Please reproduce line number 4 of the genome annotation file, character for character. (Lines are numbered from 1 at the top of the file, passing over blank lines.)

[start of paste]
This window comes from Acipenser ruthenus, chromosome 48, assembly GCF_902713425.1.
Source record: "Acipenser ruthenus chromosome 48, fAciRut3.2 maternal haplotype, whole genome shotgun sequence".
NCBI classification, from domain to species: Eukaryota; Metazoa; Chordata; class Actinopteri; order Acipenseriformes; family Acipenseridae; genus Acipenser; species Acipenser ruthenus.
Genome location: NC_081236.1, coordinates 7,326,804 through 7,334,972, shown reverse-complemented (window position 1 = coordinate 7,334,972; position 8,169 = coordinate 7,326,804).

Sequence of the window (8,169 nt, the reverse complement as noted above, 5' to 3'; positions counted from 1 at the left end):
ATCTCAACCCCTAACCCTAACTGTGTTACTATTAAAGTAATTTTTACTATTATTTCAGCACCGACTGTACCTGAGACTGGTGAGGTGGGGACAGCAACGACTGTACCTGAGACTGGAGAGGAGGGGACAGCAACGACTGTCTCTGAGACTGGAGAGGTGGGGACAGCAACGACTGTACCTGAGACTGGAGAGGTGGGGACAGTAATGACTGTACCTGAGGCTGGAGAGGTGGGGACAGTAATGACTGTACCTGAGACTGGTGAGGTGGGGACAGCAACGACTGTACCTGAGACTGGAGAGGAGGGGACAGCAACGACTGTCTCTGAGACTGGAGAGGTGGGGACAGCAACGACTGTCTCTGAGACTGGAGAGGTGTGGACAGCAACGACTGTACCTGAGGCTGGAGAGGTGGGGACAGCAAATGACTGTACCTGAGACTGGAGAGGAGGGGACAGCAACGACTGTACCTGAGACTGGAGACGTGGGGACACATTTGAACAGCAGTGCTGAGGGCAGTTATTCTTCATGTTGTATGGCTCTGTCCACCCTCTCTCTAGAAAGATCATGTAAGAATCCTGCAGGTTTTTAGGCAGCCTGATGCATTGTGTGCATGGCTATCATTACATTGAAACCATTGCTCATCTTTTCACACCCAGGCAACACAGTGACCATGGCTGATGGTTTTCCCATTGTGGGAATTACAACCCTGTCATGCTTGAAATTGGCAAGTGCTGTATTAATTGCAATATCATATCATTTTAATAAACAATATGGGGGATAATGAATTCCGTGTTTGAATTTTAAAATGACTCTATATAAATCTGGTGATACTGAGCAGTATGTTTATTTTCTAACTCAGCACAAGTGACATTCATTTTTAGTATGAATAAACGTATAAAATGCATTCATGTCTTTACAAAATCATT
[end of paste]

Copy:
Genome location: NC_081236.1, coordinates 7,326,804 through 7,334,972, shown reverse-complemented (window position 1 = coordinate 7,334,972; position 8,169 = coordinate 7,326,804).